Sunday, September 20, 2015

The Beauty of Quinoa

Colorful fields of Quinoa are common in Peru, especially at the higher elevations. 

This staple of the Andean diet grows high in the mountains, as it has for centuries, despite the cold weather.  I mean super high, most is grown between 8,200 ft and 13,000 feet.  The Incas considered it sacred and grew it on their terraced mountain hillsides; and at harvest it was offered up as a sacrifice to their gods.

I'm a fan of quinoa, along with it's cousin araminth, and have been for many years ~ but I've never seen the actual plant.  So it was a true delight to happen upon these colorful bursts of non-grain, (they're called psuedocereal) plants, lighting up the hillsides with such a variety of colors.  Red & white I'm used to seeing back home in my natural foods store; but purple and orange and black and........well, there's a bunch of colors here.   Over 100 varieties, we will learn in our cooking class.  I read somewhere that, as a crop, it's "Undemanding and altitude-hardy".  That would make it perfect for Peru.

On the train we see the harvested sheafs teepee'd in the fields to dry.

Isn't it just beautiful????

You might already know that it's high in protein, unusual for a plant. Highly unusual, though, is that quinoa has all nine amino acids, making it a complete protein -- just like -- dare I say it -- (vegetarian friends, please avert your eyes and ears) -- just like meat!  Add high levels of B-vitamins, some iron and fiber, and you've really got something.  Because it's technically a seed, not a grain, it's great for all those gluten free folks.  

And all of that is the real beauty of quinoa.

So what do you do with it?  It's pretty simple to cook, I've always treated it like rice, cooking it with a ratio of 2/1 -- 2 cups of water or broth to 1 cup of quinoa.   Actually, the simplest thing to do is throw this all in your rice cooker, just like rice.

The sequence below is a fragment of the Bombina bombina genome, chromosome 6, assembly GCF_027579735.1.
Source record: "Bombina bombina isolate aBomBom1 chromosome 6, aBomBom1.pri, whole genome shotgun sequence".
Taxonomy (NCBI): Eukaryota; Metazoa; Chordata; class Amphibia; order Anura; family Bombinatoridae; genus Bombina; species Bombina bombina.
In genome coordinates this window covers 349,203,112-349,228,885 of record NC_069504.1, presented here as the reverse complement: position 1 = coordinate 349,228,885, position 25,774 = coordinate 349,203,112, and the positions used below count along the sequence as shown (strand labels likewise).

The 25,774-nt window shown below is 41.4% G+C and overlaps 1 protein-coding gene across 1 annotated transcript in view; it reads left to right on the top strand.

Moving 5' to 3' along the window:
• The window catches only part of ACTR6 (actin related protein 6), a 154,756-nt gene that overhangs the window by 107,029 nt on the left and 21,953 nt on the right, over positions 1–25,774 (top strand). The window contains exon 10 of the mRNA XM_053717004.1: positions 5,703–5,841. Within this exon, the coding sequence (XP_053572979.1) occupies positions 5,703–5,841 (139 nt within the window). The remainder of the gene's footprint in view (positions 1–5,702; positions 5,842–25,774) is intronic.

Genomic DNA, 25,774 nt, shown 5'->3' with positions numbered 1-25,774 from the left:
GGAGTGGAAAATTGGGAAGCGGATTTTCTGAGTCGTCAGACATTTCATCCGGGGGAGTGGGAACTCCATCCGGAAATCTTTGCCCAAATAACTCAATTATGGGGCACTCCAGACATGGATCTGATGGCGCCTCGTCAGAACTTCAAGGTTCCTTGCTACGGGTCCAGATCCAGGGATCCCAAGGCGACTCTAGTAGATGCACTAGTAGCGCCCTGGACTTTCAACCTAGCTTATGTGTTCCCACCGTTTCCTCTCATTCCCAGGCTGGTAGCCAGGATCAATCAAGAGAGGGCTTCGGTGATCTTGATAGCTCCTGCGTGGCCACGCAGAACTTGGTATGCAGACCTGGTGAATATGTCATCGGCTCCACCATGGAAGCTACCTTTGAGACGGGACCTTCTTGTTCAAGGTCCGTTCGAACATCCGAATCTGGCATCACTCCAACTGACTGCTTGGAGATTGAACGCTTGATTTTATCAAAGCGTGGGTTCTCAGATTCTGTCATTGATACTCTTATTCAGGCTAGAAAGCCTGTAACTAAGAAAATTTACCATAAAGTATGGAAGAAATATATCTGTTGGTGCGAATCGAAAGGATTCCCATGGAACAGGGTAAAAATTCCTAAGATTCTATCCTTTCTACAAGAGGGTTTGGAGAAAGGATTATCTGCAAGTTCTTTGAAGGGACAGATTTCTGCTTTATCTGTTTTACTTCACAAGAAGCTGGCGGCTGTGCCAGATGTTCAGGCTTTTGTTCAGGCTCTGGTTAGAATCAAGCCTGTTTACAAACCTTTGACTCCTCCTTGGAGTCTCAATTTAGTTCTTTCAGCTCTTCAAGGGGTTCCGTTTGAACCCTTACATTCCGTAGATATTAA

Since quinoa is served in every restaurant in every town in Peru, we got a chance to branch out a little in variety during our stay.  It was served cheesy (like grits), baked (like escalloped anything), in soups and in salads; it's also ground into flour and used in a variety of baked goods; wow, it's just served all the time, everywhere.  

And low and behold, once we were back to the States, as I'm watching an episode of Saturday's "The Kitchen",  here's Katie Lee demonstrating a recipe for a "Green Grape and Avacado Quinoa Salad" ~~ what are the odds???

It's basically cooked quinoa with chopped cucumbers, cilantro, green onions, avocado, and green grapes.  It's a very "green" salad. So I tried it, loved it, and have served it several times.  And I am happy to share it with you here ~ watch for the next post.  

I think it's perfect for potlucks and the like, because A) It's unique and delicious and B) It's not mayo based, so does not require refrigeration, and thus is a welcome addition to anyone's picnic or buffet.

But -- if you're a Costco shopper -- I have to tell you that they have a very nice version of quinoa salad, already cooked and prepared and ready for the table.   

There's nothing wrong with cheating just a little.

Or so I've been told.


  1. Again, you really capture great photos! And all while dealing with that altitude stealing the energy from you! Very interesting and I did not know all this about that tiny little morsel! I think this would be fun for my dad too with the protein. Thanks for sharing!

    1. It's pretty versatile ~ like I said, it can be as simple as tossing it into a rice cooker (mine is really fancy -- I got it for something like 8 bucks at Walmart) with chicken broth. It's pretty tasty all on it's own, no need to get fancy. And yeah, gotta' admire a plant that is hardy enough to grow without much oxygen!


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